Zog and the Flying Doctors


Julia Donaldson (text), Axel Scheffler (illus.), Zog and the Flying Doctors,  Scholastic Australia,  1 Oct 2016,  32pp.,  $24.99 (hbk),  ISBN:  9781407164953

Fans of Julia Donaldson’s The Gruffalo and the original Zog will be delighted by this next instalment. Donaldson has given us another chapter in the life of the clumsy, but lovable dragon. He now rides as part of a team of flying doctors, helping those most in need across the land. They tend to a sunburnt mermaid, a unicorn with an unwanted extra horn and a mighty lion suffering from the flu. Princess Pearl and Gadabout the Great are skillful and compassionate healers. But when the team visits Pearl’s uncle, the king, things go awry. He doesn’t believe that princesses can be doctors, and locks Pearl away in tower. While Zog and Gadabout try to rescue her, ultimately it is the princess who finds a way to free herself.

Donaldson’s rhymes are so effortless and natural, it is a pleasure to read this book out loud. The language is accessible without ever being patronising or simplistic. The story is reminiscent of Babette Cole, or even Jon Scieszka, in its clever subversion of fairytale tropes. Princess Pearl is no damsel in distress, rather a princess with a vocation to help others. She is the one who can solve the problem of being locked up, she is powerful and smart and part of a strong team.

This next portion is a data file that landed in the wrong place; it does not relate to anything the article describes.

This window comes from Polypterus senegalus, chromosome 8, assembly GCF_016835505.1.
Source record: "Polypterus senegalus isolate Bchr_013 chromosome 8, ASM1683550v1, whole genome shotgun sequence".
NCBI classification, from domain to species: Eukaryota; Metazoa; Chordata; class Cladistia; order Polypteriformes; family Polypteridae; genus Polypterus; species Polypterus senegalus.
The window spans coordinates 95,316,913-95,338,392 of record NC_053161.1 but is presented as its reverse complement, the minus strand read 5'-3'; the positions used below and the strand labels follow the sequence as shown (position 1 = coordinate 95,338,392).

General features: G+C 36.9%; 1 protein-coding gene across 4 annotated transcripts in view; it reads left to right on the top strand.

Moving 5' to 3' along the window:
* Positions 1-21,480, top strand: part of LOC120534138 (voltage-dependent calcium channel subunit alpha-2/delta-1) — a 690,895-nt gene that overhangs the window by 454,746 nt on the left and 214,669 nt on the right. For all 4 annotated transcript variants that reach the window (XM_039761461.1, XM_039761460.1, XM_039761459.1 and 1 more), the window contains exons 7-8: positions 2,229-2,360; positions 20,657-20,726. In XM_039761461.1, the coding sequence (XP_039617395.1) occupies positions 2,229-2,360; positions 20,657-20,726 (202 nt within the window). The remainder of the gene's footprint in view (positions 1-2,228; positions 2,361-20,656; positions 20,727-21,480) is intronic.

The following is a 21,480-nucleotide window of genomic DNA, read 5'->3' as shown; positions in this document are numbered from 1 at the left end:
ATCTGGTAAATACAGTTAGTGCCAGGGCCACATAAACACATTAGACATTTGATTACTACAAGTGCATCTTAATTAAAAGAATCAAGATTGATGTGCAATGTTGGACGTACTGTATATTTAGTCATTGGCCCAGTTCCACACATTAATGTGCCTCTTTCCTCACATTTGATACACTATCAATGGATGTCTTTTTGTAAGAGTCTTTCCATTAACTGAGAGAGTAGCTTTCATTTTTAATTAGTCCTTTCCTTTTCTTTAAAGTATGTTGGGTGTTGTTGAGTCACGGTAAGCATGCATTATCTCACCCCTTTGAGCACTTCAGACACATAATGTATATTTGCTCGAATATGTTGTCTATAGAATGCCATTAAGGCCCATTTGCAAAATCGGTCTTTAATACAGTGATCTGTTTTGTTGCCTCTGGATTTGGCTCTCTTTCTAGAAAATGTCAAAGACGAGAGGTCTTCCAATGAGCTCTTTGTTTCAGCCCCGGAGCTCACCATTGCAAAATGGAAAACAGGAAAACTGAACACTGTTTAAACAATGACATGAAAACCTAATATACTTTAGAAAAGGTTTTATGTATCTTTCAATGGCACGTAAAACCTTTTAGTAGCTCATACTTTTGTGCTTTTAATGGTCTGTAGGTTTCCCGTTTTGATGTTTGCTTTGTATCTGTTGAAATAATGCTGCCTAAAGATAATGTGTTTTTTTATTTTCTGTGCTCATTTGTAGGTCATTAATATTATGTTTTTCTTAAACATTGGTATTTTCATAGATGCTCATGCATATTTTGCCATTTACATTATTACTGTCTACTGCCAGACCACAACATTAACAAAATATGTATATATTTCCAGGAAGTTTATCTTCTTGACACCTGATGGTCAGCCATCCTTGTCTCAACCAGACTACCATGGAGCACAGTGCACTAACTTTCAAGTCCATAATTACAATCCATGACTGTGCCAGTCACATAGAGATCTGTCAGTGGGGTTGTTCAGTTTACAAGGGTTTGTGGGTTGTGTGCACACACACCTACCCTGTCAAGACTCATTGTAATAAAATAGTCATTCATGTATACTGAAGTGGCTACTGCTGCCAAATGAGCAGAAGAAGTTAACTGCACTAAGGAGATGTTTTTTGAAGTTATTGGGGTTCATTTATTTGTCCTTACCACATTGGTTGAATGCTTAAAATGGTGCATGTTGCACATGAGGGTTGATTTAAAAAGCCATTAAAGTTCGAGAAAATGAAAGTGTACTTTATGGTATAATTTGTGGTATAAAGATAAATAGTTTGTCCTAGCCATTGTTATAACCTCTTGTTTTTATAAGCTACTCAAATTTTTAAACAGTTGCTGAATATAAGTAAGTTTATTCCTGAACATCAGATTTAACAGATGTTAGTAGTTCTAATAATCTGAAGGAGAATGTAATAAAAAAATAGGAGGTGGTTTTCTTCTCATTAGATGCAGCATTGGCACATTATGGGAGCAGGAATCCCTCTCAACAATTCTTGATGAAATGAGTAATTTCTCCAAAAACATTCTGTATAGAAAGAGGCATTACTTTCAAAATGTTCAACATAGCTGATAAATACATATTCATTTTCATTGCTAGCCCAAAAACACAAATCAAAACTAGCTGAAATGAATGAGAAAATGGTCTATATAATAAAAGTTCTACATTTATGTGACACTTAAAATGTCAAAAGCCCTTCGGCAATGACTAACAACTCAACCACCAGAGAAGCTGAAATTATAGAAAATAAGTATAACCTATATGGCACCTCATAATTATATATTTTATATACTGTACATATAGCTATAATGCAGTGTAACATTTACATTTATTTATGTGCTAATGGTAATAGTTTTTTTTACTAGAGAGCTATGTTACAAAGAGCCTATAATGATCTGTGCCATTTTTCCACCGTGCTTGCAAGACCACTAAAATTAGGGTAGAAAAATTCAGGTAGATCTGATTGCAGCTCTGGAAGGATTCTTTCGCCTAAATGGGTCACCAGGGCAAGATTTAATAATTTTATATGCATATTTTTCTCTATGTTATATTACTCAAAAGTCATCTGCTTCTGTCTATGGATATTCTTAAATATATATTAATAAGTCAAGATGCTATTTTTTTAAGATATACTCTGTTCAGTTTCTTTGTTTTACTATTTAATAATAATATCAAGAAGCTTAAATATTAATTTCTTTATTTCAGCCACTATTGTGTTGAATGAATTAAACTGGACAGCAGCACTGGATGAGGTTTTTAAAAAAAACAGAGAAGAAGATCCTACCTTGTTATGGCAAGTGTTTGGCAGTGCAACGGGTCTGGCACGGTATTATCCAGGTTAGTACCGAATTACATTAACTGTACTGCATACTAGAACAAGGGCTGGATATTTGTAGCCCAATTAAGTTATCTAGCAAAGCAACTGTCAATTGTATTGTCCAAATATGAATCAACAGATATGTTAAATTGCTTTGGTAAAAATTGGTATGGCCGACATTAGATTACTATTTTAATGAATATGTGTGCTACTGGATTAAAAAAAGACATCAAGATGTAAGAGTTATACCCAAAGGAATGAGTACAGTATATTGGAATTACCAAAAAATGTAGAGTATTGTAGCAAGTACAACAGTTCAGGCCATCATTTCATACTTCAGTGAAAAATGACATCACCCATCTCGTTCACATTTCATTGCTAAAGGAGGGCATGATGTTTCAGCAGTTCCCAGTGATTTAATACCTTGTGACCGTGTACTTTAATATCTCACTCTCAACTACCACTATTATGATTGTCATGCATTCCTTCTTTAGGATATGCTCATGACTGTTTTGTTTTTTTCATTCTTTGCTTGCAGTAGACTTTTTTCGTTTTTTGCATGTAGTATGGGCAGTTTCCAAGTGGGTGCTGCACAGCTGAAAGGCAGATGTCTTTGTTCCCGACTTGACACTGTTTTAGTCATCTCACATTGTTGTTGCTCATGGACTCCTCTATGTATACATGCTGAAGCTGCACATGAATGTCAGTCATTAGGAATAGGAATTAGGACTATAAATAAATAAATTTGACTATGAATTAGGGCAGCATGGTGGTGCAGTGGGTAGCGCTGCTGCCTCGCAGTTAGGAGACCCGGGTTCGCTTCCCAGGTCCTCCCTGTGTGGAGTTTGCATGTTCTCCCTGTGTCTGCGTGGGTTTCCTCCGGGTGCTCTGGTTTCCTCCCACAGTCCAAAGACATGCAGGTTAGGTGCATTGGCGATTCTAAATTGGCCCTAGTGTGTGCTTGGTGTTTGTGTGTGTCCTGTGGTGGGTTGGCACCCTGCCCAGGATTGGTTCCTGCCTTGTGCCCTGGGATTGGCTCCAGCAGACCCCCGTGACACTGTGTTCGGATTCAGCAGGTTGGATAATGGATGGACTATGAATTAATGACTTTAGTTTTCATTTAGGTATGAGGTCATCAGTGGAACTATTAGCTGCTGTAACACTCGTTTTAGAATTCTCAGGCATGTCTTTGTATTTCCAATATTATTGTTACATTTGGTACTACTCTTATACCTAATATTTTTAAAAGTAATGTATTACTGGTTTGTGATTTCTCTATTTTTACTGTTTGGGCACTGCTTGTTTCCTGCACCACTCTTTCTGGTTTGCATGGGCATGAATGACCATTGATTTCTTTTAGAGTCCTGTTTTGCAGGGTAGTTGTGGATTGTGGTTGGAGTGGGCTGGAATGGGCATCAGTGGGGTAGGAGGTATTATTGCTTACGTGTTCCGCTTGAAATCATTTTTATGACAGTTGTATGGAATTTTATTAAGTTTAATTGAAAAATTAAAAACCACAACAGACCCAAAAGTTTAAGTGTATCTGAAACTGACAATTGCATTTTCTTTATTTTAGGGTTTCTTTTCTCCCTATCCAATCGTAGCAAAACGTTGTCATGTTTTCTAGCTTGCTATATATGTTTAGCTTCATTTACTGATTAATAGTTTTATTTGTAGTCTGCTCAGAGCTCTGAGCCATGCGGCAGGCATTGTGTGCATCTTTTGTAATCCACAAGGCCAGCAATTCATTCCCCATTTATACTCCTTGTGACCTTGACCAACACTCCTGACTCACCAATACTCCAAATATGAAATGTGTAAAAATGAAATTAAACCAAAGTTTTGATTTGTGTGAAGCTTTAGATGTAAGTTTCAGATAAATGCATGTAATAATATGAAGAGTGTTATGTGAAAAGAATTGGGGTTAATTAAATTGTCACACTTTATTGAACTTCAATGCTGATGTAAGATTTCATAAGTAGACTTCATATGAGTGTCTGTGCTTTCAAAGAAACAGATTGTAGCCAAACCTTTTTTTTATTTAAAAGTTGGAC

Scheffler’s illustrations are cartoony and comical, lending extra layers of humour and charm to the story. Zog’s face after each landing would make any reader giggle. The characters are drawn with plentiful personality, each expression as lively as the next.

Zog and the Flying Doctors could be used to discuss the place of princesses, and by extension, of female characters in fairytales. The agency and motivations of Pearl could be compared to those of Sleeping Beauty or Snow White. Teachers and students could also research the real Royal Flying Doctor Service and discuss the need for such services in remote areas. Students could create their own fairytale creatures suffering from injuries or illnesses, for whom the Flying Doctors could administer first aid.

Reviewed by Madeleine Crofts 

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